Surgical Treatment of Monostotic Craino-Facial Fibrous Dysplasia: Changing the Narratives


Background: Fibrous dysplasia mainly presents in its monostotic form in the cranio-facial region with serious cosmetic disfigurement and functional derangement of the affected and adjacent structures putting both patient and the attending surgeon in great dilemma. Surgical treatment is the only rewarding and generally accepted treatment option, however, controversy over the surgical technique to be adopted still exists. While in the past, surgeons generally adopted conservative shaving or contouring technique, over the recent years, advocates of radical surgery are winning more disciples. Objective: To highlight the locally destructive, functionally degrading nature of a neglected or poorly excised (shaved) lesion in patients and highlight the outcome of total excision and surgical technique adopted to obviate the need for autologous bone grafting and two-staged surgery. Subjects and Method: We present case series of three patients with giant monostotic fibrous dysplasia of the maxilla, surgically treated in our Centre, who were part of a total of eight cases managed over the past fifteen years in our department of Ear, Nose and Throat-Head and Neck Surgery. The pre-operative clinical assessment, relevant investigations and post-operative outcome are presented. Our surgical technique is highlighted. All the patients had unilateral lesion of the maxilla with gross cosmetic and functional defects. Two of the patients had ischaemic (pressure) atrophy of the cheek soft tissue and skin leading to skin metaplastic changes including leukoplakia, hyperpigmentation. Post-operative follow-up showed satisfactory cosmetic outcome and significant reversal of malocclusion and dental anarchy. There was no recorded recurrence throughout the follow-up period ranging from four to eleven years. Nasal airway was re-established bilaterally in all the cases. Conclusion: Total or near total excision surgical technique with periosteal preservation is our treatment of choice in the management of monostotic cranio-facial fibrous dysplasia. Given the fact that the growth of the tumours often does not cease after puberty against general belief, shaving or contouring technique should be relegated to the background. Our technique of no grafting which reduced cost and morbidity to the patient should be encouraged.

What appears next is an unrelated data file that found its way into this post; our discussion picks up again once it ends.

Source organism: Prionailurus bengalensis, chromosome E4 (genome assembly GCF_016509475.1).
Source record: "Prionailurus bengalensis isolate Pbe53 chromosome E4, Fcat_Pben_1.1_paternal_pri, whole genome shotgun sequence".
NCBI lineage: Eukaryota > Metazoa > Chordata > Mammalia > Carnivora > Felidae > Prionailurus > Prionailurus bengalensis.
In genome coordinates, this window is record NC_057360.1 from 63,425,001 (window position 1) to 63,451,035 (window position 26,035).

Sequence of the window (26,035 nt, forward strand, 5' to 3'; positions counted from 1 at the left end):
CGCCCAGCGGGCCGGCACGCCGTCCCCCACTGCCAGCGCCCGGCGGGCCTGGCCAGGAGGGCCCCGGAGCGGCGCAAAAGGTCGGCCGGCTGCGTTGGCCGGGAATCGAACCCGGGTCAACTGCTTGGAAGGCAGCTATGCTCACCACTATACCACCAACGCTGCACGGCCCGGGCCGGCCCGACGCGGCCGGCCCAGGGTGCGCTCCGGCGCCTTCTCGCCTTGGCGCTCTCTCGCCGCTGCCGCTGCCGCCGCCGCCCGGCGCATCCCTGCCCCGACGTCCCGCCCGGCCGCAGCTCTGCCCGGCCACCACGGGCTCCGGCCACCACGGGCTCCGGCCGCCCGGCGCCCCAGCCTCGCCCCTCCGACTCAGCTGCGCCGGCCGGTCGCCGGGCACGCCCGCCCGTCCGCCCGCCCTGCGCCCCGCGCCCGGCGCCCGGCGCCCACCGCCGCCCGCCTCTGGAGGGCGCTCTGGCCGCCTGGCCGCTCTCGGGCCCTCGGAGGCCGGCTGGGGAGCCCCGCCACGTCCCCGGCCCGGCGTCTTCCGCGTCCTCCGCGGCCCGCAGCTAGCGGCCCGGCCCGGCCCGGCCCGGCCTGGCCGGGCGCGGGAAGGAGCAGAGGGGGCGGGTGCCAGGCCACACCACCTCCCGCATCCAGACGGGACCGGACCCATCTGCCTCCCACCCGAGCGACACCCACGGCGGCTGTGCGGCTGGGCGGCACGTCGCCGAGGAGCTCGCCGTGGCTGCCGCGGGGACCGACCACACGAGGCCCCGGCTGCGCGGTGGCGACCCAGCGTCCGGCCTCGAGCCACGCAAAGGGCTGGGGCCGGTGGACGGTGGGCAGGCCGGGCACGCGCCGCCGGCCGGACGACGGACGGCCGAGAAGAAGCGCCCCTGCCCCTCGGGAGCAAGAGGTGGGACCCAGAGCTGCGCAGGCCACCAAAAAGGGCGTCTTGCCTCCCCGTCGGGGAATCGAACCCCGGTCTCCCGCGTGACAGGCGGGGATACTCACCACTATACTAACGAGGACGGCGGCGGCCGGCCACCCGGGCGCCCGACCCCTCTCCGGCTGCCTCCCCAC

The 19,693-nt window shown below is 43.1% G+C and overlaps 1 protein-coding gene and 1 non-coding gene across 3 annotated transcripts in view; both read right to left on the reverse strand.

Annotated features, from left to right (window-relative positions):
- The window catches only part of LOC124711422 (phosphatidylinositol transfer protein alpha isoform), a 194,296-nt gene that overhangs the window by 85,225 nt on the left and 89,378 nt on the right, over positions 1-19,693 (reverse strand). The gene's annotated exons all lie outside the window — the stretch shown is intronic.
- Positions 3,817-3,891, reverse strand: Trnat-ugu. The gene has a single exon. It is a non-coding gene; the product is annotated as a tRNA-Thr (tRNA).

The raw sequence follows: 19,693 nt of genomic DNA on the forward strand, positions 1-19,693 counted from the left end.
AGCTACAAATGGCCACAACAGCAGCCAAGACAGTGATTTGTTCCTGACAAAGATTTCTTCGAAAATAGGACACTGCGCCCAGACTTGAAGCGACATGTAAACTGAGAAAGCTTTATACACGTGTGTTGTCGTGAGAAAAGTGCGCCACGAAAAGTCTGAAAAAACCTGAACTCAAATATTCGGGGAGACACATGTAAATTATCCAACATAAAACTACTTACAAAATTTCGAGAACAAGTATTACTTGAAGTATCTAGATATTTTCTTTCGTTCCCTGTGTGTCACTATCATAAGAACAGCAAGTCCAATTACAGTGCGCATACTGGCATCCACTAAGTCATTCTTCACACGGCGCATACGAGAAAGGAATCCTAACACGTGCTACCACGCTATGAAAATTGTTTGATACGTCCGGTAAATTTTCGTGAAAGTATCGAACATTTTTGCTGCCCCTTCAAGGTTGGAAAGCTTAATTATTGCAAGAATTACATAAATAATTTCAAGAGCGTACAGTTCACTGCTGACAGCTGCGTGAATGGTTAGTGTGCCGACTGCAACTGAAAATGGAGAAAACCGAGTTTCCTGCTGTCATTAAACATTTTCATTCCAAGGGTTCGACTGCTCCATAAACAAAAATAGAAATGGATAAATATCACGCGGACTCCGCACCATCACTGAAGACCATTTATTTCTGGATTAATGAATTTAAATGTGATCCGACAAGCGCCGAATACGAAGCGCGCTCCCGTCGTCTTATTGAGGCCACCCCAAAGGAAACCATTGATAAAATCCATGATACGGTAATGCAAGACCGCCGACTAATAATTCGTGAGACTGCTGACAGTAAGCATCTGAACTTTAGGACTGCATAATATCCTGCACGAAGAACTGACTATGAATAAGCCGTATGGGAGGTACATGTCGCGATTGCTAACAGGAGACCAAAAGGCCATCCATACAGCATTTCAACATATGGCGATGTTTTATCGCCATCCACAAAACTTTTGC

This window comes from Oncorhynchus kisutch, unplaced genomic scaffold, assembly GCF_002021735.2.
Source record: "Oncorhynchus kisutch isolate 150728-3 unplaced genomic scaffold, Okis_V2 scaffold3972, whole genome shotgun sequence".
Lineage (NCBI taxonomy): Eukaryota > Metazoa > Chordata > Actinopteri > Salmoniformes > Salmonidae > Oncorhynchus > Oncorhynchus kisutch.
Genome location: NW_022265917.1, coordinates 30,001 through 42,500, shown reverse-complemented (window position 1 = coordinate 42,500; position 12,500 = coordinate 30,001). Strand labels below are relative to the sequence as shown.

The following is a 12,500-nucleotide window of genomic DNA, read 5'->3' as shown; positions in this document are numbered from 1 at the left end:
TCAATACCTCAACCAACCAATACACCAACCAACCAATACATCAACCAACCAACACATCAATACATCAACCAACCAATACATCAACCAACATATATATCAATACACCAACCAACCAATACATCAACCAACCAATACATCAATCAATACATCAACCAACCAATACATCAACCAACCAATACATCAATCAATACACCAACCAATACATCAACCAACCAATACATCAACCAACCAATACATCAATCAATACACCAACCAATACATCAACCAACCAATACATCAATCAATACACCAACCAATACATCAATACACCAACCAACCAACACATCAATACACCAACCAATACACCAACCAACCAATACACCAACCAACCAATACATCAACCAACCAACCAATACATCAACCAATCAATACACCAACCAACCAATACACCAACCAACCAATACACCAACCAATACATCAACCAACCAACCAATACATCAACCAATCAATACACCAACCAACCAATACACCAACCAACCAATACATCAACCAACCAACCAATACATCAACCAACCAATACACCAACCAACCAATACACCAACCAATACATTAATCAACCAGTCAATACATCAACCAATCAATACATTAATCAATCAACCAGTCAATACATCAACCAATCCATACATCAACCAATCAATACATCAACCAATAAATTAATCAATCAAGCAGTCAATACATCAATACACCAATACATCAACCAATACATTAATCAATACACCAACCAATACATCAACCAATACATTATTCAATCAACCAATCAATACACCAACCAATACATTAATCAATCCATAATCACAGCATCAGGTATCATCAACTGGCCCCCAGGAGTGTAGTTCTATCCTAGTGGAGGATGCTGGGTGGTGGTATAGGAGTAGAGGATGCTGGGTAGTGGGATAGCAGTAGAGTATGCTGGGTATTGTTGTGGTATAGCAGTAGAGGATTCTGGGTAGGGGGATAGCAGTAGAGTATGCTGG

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Gbujie, I. , Dahillo, E. , Fulorunso, D. , Nwankwo, B. , Quadri, O. , Egbe, B. , Bello, B. , Damtong, F. and Ibekwe, T. (2021) Surgical Treatment of Monostotic Craino-Facial Fibrous Dysplasia: Changing the Narratives. International Journal of Otolaryngology and Head & Neck Surgery, 10, 49-59. doi: 10.4236/ijohns.2021.101006.

1. Introduction

Fibrous dysplasia is a non-neoplastic bone tumour. Fibro-osseous tumour is used interchangeability by pathologists and clinicians universally to depict the same pathology. It is a genetically anchored developmental aberration of bone-forming mesechymal tissues with defective osteoblastic differentiation and maturation, resulting to the replacement of normal bony tissue by fibrous tissue of variable cellularity and immature woven bone [1] - [6]. It is as a result of post-natal mutation of GNASI gene which triggers the activation and proliferation of undifferentiated mesenchymal tissue. Generally, this lesion clinically presents in three forms namely Monostotic, polyostotic and polyostotic with endocrine dysfunction and skin hyperpigmentation (café-au-lait spots). This third form is also known as McCune Albright syndrome. It is worthy to note that a very small percentage of Cherubism which is a hereditary, autosomal dominant disorder, resulting from SH3BP2 gene mutation can present with a monostotic lesion [3] [6].

It is relatively uncommon in our region and worldwide has a prevalence of 1:4000 to 1:10,000 accounting for 7% of benign bone tumours. There is slight female preponderance. The monostotic form accounts for 70%, polyostotic 27% and McCune Albright syndrome 3% of all fibrous dysplasia. Cranio-facial region is involved in 27% of monostotic lesion and 50% of polyostotic lesion [3] [7] [8].

Monostotic craniofacial Fibrous dysplasia starts in the first and second decades of life, exhibits slow growth rate and generally believed to stop growing after puberty in the third decade [1] [3] [6]. However, several reports documented lesions manifesting rapid growth in adult life [9] [10].

Clinically, there are no specific symptoms and signs of the tumour. Its manifestation is dependent on the particular structure and organ involved. Generally, it presents a painless swelling of the involved cranio-facial bone, with its attendant aesthetic deformity. Extension into nasal fossa, alveolus, orbit and optic nerve, may result in nasal blockage, malocclusion and dental anarchy, as well as visual impairment.